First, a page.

We recommend installation of a permanent temperature sensor of some sort to be installed under the burn tunnel next to the surface of the floor to monitor the heat level there. Compared to not knowing that your floor is getting too hot, the cost is minimal.

NOT SPECIFICATIONS

Be safe! This post is not meant to be specific installation instructions, but as a starting point for your own testing and verification if you are thinking about building your own rocket heater.

 

 

Rocket Masonry Heater Oven

Dragon Heater Masonry Heater Oven for Rocket StovesThe Dragon Heater masonry oven was tested with a 6″ Dragon Heater in the stair castle build. It  demonstrated;

  • Even Heating
  • Temperatures to 560F
  • Ability to maintain a given temperature
  • Quick recovery after opening the door

This oven has a 12V light kit, door and stainless steel rail for hanging an oven thermometer. It is also compatible with standard oven probes that go inside the meat or dish being cooked. It is 12″x12″x14″.

Dragon Heater Masonry Heater Temperature Chart

Oven Temperature Heating up and Cooling Down

Oven Temperature Profile

The chart to the left is starting the Dragon Heater cold. No more fuel was added to the heater once it appeared the temperature had stabilized at around 550-560F.  At this point it is  losing as much heat out the glass door as new heat is being added.

You can see two dips where the door was opened to see what effect there was on the temperature. As you can see the temperature drops more gradually than it increases. The dip on the way up was a lapse in fuel loading.

Maintaining a Stable Temperature

Next, we wanted to see if a partial loading of the heater would maintain a stable temperature. Once the temperature dropped to around 280F fuel was added. 1/3 to 1/4 of the feed tube was filled and the remainder of the tube was covered to prevent excess air.  The results are shown below. As you can see it leveled out pretty nicely.

Operational Considerations

Dragon Heater Masonry Oven holding temperatures

Sustaining Temperature at 280F

Like other wood fired ovens it produces an even heat, with heat coming equally from all directions of the oven. There are no hot or cold spots.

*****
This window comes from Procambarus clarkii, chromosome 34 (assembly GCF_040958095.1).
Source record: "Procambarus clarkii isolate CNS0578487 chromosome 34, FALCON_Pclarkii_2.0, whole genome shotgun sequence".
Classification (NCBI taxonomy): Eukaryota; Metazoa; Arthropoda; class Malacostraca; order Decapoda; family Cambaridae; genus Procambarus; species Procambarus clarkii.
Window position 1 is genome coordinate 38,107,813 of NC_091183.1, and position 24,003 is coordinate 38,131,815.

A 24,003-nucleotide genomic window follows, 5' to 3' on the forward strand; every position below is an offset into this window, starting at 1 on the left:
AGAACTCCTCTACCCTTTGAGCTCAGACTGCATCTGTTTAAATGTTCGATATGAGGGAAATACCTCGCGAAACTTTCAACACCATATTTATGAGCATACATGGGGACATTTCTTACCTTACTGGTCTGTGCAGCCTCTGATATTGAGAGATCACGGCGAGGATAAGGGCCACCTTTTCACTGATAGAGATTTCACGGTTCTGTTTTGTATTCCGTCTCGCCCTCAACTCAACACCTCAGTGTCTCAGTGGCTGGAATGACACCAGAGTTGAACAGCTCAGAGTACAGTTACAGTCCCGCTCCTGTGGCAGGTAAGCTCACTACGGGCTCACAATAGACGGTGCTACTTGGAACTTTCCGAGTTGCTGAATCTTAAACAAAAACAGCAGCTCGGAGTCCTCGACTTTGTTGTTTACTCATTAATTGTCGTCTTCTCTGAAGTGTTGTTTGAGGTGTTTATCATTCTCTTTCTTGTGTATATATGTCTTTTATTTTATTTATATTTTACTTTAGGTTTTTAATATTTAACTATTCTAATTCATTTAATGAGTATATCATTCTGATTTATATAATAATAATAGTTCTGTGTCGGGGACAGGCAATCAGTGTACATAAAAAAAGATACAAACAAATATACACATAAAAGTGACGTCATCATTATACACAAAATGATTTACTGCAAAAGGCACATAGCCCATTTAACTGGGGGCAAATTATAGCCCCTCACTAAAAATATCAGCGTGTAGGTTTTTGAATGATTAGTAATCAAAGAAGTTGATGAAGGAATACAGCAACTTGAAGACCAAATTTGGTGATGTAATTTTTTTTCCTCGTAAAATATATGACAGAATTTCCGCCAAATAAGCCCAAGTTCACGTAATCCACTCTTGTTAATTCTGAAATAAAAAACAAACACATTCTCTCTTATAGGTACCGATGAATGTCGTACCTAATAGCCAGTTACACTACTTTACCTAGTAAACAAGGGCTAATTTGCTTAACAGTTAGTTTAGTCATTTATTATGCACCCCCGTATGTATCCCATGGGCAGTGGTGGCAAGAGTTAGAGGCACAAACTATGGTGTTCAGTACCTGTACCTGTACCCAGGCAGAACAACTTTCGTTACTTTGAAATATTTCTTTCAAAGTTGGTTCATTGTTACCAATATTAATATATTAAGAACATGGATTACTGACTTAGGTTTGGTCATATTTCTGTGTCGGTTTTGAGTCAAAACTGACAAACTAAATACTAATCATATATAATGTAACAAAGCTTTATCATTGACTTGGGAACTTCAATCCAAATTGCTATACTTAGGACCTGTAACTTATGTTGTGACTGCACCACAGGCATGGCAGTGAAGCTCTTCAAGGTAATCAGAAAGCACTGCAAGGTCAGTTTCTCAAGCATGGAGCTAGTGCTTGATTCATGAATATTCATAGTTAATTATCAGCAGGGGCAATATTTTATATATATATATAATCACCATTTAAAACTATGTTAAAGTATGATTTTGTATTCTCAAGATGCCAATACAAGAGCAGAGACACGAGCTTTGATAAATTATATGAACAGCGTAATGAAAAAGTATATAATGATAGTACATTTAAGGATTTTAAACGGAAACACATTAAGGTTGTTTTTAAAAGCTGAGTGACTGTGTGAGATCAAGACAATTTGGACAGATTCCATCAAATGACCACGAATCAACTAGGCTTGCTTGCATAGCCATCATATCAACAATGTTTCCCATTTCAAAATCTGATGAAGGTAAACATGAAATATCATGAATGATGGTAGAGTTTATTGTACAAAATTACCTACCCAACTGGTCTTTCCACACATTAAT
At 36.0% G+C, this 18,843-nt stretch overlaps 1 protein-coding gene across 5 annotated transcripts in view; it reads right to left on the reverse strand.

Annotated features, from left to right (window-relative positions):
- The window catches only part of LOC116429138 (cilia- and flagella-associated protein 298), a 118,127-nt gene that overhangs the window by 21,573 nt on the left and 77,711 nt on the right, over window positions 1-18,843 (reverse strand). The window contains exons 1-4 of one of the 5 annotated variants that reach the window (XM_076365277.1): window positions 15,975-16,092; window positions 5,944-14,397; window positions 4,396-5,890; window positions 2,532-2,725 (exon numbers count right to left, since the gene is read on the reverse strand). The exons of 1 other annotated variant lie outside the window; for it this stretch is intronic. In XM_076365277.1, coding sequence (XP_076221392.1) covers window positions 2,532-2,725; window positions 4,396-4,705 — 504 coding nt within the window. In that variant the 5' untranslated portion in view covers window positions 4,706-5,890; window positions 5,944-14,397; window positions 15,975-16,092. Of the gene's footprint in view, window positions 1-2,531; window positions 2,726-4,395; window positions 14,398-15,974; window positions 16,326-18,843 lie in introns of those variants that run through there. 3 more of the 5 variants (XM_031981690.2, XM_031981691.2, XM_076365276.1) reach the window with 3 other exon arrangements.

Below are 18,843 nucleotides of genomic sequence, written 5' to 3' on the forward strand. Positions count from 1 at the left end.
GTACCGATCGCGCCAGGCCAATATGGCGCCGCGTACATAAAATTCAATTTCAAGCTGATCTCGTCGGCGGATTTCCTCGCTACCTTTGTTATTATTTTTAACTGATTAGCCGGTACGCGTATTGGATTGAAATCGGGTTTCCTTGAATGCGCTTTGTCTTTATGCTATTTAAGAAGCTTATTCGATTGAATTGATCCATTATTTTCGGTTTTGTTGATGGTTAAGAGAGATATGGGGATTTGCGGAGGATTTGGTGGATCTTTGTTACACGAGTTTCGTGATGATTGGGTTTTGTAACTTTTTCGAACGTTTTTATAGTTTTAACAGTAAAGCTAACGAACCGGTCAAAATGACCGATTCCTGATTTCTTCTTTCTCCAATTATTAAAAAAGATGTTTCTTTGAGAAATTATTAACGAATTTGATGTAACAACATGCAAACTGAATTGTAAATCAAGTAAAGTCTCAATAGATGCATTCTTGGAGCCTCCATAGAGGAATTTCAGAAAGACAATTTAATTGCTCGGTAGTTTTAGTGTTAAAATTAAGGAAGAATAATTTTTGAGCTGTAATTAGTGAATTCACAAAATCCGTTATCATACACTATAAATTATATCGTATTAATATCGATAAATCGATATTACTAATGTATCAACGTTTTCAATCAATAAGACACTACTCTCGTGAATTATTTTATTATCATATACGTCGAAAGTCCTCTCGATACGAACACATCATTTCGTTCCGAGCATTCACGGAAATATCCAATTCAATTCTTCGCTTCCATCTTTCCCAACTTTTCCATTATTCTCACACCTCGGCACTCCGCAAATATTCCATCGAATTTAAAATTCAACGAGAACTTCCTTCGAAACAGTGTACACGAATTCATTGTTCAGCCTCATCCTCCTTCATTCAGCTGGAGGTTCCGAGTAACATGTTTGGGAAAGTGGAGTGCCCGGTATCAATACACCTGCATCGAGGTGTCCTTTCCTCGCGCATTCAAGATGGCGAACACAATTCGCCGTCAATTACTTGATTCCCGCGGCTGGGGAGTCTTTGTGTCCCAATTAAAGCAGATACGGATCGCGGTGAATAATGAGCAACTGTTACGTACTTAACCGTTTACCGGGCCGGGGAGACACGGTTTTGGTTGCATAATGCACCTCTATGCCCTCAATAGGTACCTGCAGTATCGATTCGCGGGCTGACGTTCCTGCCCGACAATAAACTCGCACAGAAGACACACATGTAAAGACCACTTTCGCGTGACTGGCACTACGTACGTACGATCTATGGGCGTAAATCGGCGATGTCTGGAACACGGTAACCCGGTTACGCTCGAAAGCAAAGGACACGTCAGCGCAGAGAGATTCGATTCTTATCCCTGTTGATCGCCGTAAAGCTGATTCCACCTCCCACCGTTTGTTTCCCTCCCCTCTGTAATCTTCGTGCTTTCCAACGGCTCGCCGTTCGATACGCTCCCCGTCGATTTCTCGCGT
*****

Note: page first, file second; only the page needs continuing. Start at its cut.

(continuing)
Because the heat originates outside the oven it is called a white oven. A black oven is where a fire is lit inside the oven.

© Dragon Heaters 2014, All rights reserved.

 

Painting Flues

This is a 4″ Castle Build painted with High Temperature Paint.  Using high temperature paint is an inexpensive way to finish off a castle build.

Dragon Heater Castle Build Rocket Masonry Heater

Solid Moss Metallic Green

Mini Rocket Masonry Heater with High Temperature Painted Flues

Moss Green Metalic with Mohave Red Caps

We added some red caps to give it a little punch. The flues can be painted a large variety of colors to give your heater a modern, rustic, or industrial look.

If you plan on painting to finish off your flues, you may want to take a little extra care which direction your flues face. As you can see the top flue of heat riser column to the right shows the production imprints facing out. This would like nicer if these faced away.

Small masonry heater made with rocket heater core and chimney flues

with red feed plate

© Dragon Heaters 2014, All rights reserved.

 

6″ Castle Stair Build

Dragon Rocket Masonry Heater, stair build

Stair build with oven prior to “skinning”

This 6″ Dragon heater is in a small 2 floor apartment, so space is at a premium. This build uses a tall single bell (8 ft)  lined with fire brick. Larger 20″x20″ flues were used to maximize heat capture and allow for the oven. The excess heat from the bell is radiated from the stove pipe as it exits through the ceiling. It takes a hour and half for the heat to start radiating, but it will then raise the room temperature of this 1400 square ft apartment about 1 degree an hour.